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Zak Ostrowski balances the organic and the industrial in new art show

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Zak Ostrowski puts his architectural skills to good use in his new show, ‘Specimen Dissection’.

The Details

Zak Ostrowski: Specimen Dissection
Three stars
Through October 14, Monday-Friday, 8 a.m.-5 p.m.
Clark County Government Center, 455-7030

For a hint at the significance of materials in Zak Ostrowski’s Specimen Dissection, look no further than his titles: “Tectona Grandis,” “Dalbergia Retusa,” “Yggdrasil.” This exotic collection of consonants underscores the scientific classification of the type of wood featured in each sculpture. These rare and reclaimed hardwoods define Specimen, wherein disparate materials and ecological concerns function as common denominator and formal instigator.

Ostrowski trained as an architect; this is his first foray into sculpture. Previous efforts focused on drawing and painting, organic renderings on wood that structurally examine the geometry of nature. Construction experience afforded Ostrowski firsthand exposure to industrial fabrication processes and the impact of monumental materials. Rather than eclipsing a long-standing passion for natural materials and ecological concerns, Ostrowski instead began incorporating these interests into three-dimensional forms. The resulting sculptures seek a balance between the industrial and the organic, the machined and the handmade.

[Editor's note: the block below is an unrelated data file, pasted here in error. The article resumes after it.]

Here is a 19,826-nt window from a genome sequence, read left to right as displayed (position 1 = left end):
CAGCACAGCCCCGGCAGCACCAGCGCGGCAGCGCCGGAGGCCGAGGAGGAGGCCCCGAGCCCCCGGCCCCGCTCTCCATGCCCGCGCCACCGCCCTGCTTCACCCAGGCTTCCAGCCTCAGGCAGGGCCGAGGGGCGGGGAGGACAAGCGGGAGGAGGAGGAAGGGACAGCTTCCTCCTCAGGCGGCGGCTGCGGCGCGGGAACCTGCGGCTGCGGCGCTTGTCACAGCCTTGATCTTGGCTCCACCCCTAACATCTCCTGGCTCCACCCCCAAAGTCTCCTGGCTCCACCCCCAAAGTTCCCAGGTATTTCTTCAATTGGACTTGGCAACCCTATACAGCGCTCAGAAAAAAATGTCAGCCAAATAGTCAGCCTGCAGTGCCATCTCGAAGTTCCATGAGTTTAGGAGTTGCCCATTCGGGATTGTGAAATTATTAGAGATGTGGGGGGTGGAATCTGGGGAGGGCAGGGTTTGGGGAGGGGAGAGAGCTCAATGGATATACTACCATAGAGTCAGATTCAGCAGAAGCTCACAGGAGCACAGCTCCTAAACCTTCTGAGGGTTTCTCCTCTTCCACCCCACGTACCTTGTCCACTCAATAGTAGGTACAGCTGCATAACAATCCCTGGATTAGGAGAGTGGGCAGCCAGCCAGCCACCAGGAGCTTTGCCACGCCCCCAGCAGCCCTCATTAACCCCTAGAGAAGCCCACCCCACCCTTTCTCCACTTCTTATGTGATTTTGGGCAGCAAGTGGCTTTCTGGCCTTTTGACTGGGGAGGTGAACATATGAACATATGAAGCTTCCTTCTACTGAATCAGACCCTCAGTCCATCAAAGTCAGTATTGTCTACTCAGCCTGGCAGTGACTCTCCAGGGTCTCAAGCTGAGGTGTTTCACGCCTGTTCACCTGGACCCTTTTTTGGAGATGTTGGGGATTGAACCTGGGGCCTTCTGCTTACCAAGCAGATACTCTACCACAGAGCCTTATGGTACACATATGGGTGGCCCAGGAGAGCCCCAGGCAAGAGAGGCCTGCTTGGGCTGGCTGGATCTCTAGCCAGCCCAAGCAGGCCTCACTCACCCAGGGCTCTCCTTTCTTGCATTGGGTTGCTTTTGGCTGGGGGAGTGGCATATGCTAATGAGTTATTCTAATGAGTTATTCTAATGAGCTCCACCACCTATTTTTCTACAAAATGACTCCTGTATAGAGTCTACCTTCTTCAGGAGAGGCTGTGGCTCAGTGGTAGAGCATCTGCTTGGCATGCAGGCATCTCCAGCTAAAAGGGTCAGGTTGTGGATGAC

The added challenge of shifting from architecture to sculpture should not be downplayed: Moving a body through space is a vastly different enterprise than moving it around an object.

Evidence of this struggle is apparent in the best work. In each piece, Ostrowski heavily works the wood to reveal and/or transform its properties. Through sanding, staining and even drawing into existing flaws and patterns, native characteristics of the wood are intended to variously enhance or recede. This labor then extends into the incorporation of steel, pipe or some other industrial material, usually functioning as a kind of mounting or base.

These material relationships drive the work. Far from simply physically supporting the wood, the industrial materials and fabrication techniques are part of a very intellectual enterprise. Ostrowski is working out formal problems, and the most interesting sculptures retain enough of the raw characteristics of each material to function as open-ended, incomplete thoughts.

“Hibiscus Elatus Gemellus” is a standout, utilizing Blue Mahoe, a rare hardwood native to the West Indies that is notable for its blue-green striation. Ostrowski creates two wing-like forms barely criss-crossing, suspended by black iron. The blue of the wood is played up to a slight iridescence. The artist’s restraint allows for the natural wood grain to contrast nicely against the iron, elegantly unforced.

Ostrowski’s formal negotiations often result in work with a very modernist appeal, as with “Specimens: GG,” a collection of hardwoods poised on steel rods. Less successful efforts overpower the natural attributes of the material, feeling forced or overworked, particularly when the artist overrides the subtlety of existing wood grain by drawing too recklessly into the surface.

The ambitious materialism of Specimen perfectly suits the drama of the Clark County Government Center Rotunda. As monumental as the exhibit aspires to be, it never loses sight of its exploratory drive.

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Danielle Kelly

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